Alliance Atlantis employees join the Guild
After a slightly unusual process, the Guild has certified its third new bargaining unit in the space of a year. Operations employees at Alliance Atlantis Communications in Toronto follow employees at VisionTV and Sun TV (formerly Toronto 1) to become the newest group to join the Guild. Alliance Atlantis was the only remaining major broadcaster in Canada without a union.

The Guild applied to the labour board for certification last summer, submitting cards signed by a majority of employees in the proposed unit. However, the company alleged irregularities and requested a representation vote. The Guild denied the accusations by management but the labour board nonetheless decided to call for a vote, which took place on December 7. Fifty-three per cent of employees voted to join the Guild.

Tentative agreement at CP/BN

The Guild’s bargaining committee at CP/BN

The Guild reached a tentative agreement with Canadian Press/Broadcast News for a 2% wage increase on December 31, 2005 and an additional 2% increase by December 31, 2006. The two sides were negotiating a wage re-opener after employees accepted a 2% wage rollback for 2005 to help the company deal with financial difficulties. That rollback will come to an end at the same time as the first increase kicks in, meaning that employees will enjoy a 4% boost to their paycheques beginning in January. Permanent employees will also get an extra two days of vacation next year. The results of the ratification vote will be announced December 21.

You never know when that Guild card will come in handy…
Freelance member Darrell Harvey was glad he had his Canadian Media Guild membership card along when working in Moldova recently. He was detained by police and interrogated about his activities. Not having any idenfitication from a news agency, he pulled out his Guild card. An officer conceded that the card proved Harvey was a journalist and he was released. Don’t leave home without your Guild card!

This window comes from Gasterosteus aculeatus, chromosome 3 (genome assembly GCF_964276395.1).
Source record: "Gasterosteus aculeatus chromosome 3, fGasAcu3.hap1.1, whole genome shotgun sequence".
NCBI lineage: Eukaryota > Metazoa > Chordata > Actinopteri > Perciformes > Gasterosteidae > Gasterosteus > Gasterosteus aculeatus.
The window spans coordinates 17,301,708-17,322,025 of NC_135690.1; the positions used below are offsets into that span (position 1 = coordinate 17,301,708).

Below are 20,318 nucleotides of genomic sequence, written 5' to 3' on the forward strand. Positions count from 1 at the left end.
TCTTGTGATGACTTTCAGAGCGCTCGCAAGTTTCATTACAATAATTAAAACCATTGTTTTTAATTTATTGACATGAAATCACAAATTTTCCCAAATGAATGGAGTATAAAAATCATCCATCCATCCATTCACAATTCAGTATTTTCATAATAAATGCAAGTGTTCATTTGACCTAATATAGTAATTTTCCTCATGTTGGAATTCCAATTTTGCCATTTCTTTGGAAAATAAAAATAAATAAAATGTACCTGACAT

Editorial employees win 3.5% salary hike at APTN
This fall, an arbitrator granted a 3.5% increase to the salaries of APTN’s editorial staff for this year. When the unit’s collective agreement was reached in 2003, the two sides agreed to wait for the third year to negotiate a new wage increase. They also agreed to send the issue to best-offer arbitration if they couldn’t come to an agreement.

The issue was referred to arbitration in June. APTN’s management proposed simply adding a ninth step on the existing salary scales. That would have meant only one employee would have gotten a salary increase this year. The Guild proposed a 3.5% increase across the board and that was the offer the arbitrator selected.

TVOntario takes aim at permanent workforce
TVOntario has eliminated permanent jobs while using the services of freelancers and interns to perform functions that can– and should– be done by permanent employees. The network eliminated ten Guild positions last spring and the union filed a grievance charging that management did not follow the rules outlined in the collective agreement. The Guild believes some of the layoffs could have been avoided and is concerned that the network has reduced the permanent workforce in favour of freelancers. Last month, members at TVOntario began wearing buttons bearing “7.6”– the number of the article in the collective agreement that prohibits the use of freelancers to displace permanent employees. When some new work became available around that time, Guild reps worked to ensure that two laid-off members on the recall list were brought back to fill the vacancies.

APTN licence renewed with rate hike
The Aboriginal Peoples Television Network can count on $10 million more in annual revenue after the CRTC granted a seven-year license renewal in June. The network made history by being the first ever to receive support from the Canadian Association of Broadcasters. With support from viewers, the CMG and APTN staff, the license hearing went without a hitch and the network got a 10-cent increase to subscriber fees. Click here to read the submission made by the Canadian Media Guild in support of APTN’s license renewal. APTN has already increased news coverage and is also opening new bureaus in Whitehorse, Iqaluit and Edmonton.

There is a fly in the ointment: APTN has so far refused to fill four vacancies in the editorial department. That means an overburdened workforce is now having to take on even mre work. Workplace stress is near a breaking point.

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